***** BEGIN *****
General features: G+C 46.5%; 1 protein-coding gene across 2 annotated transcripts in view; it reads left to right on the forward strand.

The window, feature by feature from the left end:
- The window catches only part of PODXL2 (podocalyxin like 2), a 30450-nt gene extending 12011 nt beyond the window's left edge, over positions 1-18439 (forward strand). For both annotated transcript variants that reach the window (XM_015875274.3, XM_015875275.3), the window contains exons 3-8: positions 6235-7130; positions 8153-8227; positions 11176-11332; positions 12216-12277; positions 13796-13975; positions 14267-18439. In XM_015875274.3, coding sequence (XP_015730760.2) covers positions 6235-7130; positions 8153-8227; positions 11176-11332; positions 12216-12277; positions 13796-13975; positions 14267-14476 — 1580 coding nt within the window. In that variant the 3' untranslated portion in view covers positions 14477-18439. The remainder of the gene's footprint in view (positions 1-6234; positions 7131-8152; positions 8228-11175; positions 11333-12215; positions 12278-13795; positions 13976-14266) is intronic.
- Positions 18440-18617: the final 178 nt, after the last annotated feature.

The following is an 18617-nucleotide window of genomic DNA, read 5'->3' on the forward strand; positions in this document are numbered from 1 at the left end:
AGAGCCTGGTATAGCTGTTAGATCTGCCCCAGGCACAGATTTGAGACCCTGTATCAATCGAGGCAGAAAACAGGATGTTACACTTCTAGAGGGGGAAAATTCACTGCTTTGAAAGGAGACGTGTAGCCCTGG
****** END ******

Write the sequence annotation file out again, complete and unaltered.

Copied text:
General features: G+C 46.5%; 1 protein-coding gene across 2 annotated transcripts in view; it reads left to right on the forward strand.

The window, feature by feature from the left end:
- The window catches only part of PODXL2 (podocalyxin like 2), a 30450-nt gene extending 12011 nt beyond the window's left edge, over positions 1-18439 (forward strand). For both annotated transcript variants that reach the window (XM_015875274.3, XM_015875275.3), the window contains exons 3-8: positions 6235-7130; positions 8153-8227; positions 11176-11332; positions 12216-12277; positions 13796-13975; positions 14267-18439. In XM_015875274.3, coding sequence (XP_015730760.2) covers positions 6235-7130; positions 8153-8227; positions 11176-11332; positions 12216-12277; positions 13796-13975; positions 14267-14476 — 1580 coding nt within the window. In that variant the 3' untranslated portion in view covers positions 14477-18439. The remainder of the gene's footprint in view (positions 1-6234; positions 7131-8152; positions 8228-11175; positions 11333-12215; positions 12278-13795; positions 13976-14266) is intronic.
- Positions 18440-18617: the final 178 nt, after the last annotated feature.

The following is an 18617-nucleotide window of genomic DNA, read 5'->3' on the forward strand; positions in this document are numbered from 1 at the left end:
AGAGCCTGGTATAGCTGTTAGATCTGCCCCAGGCACAGATTTGAGACCCTGTATCAATCGAGGCAGAAAACAGGATGTTACACTTCTAGAGGGGGAAAATTCACTGCTTTGAAAGGAGACGTGTAGCCCTGG